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Photo: Loading Raw Silk


Bob Chaparro
 

Photo: Loading Raw Silk

A 1930 photo from the University of Southern California Digital Library:

http://digitallibrary.usc.edu/cdm/ref/collection/p15799coll65/id/11274

This photo can be enlarged quite a bit.

Description: "Photograph of raw silk from Japan being loaded into railroad cars for shipment to New York City, September 17, 1930. A long boxcar stretches across the image from left to right. A wooden ramp leads up to a set open double doors in the middle of the car, and a worker can be seen pushing a dolly loaded with bags of silk into the car. Another man can be seen standing inside the railroad car. The freighter Tokai Maru brought the cargo to Los Angeles Harbor from Japan."

This looks like an express reefer to me.

Bob Chaparro

Hemet, CA


mel perry
 

looks like they are loading multiple
cars at the same time, is that a reefer
they are loading?  don't recognize the
"boxcar" construction?
mel perry


On Mon, Jun 8, 2020, 9:01 AM Bob Chaparro via groups.io <chiefbobbb=verizon.net@groups.io> wrote:

Photo: Loading Raw Silk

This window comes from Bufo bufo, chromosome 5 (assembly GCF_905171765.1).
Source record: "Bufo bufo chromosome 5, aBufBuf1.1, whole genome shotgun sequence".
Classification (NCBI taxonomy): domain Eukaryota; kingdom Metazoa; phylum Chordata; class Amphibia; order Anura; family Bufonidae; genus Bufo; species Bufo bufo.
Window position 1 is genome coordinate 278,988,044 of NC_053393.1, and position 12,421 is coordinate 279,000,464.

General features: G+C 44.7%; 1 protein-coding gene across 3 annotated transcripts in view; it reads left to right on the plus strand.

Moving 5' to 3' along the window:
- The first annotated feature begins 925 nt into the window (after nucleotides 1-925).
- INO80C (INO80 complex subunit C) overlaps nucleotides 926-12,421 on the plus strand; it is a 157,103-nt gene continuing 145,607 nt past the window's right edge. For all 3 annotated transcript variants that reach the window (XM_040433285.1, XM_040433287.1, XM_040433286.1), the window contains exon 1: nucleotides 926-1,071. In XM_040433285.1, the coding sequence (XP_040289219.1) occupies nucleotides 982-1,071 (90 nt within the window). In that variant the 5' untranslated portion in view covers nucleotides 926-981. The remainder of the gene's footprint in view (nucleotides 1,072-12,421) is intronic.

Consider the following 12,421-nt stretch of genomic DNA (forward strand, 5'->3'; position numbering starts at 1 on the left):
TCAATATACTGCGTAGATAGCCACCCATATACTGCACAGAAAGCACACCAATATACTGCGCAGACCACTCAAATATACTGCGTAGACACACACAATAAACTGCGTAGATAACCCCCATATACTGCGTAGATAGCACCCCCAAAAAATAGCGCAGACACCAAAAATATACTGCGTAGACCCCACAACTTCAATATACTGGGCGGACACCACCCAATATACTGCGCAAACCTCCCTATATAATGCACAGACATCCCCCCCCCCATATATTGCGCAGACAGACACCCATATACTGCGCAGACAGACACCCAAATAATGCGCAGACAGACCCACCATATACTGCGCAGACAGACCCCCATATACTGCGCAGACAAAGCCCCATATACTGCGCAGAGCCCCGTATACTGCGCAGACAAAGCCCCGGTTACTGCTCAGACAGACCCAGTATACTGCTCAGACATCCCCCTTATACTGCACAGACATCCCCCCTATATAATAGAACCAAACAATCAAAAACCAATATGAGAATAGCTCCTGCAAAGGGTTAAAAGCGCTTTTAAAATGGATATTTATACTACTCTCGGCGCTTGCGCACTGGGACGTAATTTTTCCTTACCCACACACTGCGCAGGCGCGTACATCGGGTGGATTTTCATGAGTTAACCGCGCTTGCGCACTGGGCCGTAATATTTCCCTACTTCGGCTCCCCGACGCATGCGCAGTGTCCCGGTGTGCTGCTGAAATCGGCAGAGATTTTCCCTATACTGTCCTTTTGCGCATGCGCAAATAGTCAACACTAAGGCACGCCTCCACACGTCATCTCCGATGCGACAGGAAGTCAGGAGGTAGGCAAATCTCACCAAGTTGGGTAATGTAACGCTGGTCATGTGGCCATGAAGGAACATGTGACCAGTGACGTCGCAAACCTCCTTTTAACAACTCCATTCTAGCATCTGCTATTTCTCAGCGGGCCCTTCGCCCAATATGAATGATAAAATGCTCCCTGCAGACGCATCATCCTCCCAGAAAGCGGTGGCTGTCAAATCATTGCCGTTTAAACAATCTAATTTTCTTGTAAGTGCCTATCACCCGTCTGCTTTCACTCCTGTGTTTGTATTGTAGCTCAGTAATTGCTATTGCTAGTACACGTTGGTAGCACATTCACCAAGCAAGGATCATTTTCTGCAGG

A 1930 photo from the University of Southern California Digital Library:

http://digitallibrary.usc.edu/cdm/ref/collection/p15799coll65/id/11274

This photo can be enlarged quite a bit.

Description: "Photograph of raw silk from Japan being loaded into railroad cars for shipment to New York City, September 17, 1930. A long boxcar stretches across the image from left to right. A wooden ramp leads up to a set open double doors in the middle of the car, and a worker can be seen pushing a dolly loaded with bags of silk into the car. Another man can be seen standing inside the railroad car. The freighter Tokai Maru brought the cargo to Los Angeles Harbor from Japan."

This looks like an express reefer to me.

Bob Chaparro

Hemet, CA


Richard Townsend
 

Probably an express reefer. Silk got very special handling and its movement was expedited.

Richard Townsend
Lincoln City, OR


-----Original Message-----
From: mel perry <clipper841@...>
To: main@realstmfc.groups.io
Sent: Mon, Jun 8, 2020 9:53 am
Subject: Re: [RealSTMFC] Photo: Loading Raw Silk

looks like they are loading multiple
cars at the same time, is that a reefer
they are loading?  don't recognize the
"boxcar" construction?
mel perry


On Mon, Jun 8, 2020, 9:01 AM Bob Chaparro via groups.io <chiefbobbb=verizon.net@groups.io> wrote:
Photo: Loading Raw Silk
A 1930 photo from the University of Southern California Digital Library:
This photo can be enlarged quite a bit.
Description: "Photograph of raw silk from Japan being loaded into railroad cars for shipment to New York City, September 17, 1930. A long boxcar stretches across the image from left to right. A wooden ramp leads up to a set open double doors in the middle of the car, and a worker can be seen pushing a dolly loaded with bags of silk into the car. Another man can be seen standing inside the railroad car. The freighter Tokai Maru brought the cargo to Los Angeles Harbor from Japan."